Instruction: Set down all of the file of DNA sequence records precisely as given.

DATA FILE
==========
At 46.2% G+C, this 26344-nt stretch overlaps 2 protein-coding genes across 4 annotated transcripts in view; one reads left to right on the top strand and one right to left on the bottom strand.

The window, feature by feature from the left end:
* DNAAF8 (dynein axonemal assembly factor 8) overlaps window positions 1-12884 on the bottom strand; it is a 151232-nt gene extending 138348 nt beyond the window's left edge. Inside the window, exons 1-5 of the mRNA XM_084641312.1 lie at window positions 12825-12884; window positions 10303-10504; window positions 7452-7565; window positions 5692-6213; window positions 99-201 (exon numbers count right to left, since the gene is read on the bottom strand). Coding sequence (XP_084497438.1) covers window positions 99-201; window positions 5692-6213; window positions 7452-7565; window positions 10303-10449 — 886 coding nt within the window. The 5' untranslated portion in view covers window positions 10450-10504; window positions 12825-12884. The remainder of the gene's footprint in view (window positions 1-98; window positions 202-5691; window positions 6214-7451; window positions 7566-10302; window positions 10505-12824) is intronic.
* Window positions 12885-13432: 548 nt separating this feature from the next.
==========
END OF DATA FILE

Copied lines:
At 46.2% G+C, this 26344-nt stretch overlaps 2 protein-coding genes across 4 annotated transcripts in view; one reads left to right on the top strand and one right to left on the bottom strand.

The window, feature by feature from the left end:
* DNAAF8 (dynein axonemal assembly factor 8) overlaps window positions 1-12884 on the bottom strand; it is a 151232-nt gene extending 138348 nt beyond the window's left edge. Inside the window, exons 1-5 of the mRNA XM_084641312.1 lie at window positions 12825-12884; window positions 10303-10504; window positions 7452-7565; window positions 5692-6213; window positions 99-201 (exon numbers count right to left, since the gene is read on the bottom strand). Coding sequence (XP_084497438.1) covers window positions 99-201; window positions 5692-6213; window positions 7452-7565; window positions 10303-10449 — 886 coding nt within the window. The 5' untranslated portion in view covers window positions 10450-10504; window positions 12825-12884. The remainder of the gene's footprint in view (window positions 1-98; window positions 202-5691; window positions 6214-7451; window positions 7566-10302; window positions 10505-12824) is intronic.
* Window positions 12885-13432: 548 nt separating this feature from the next.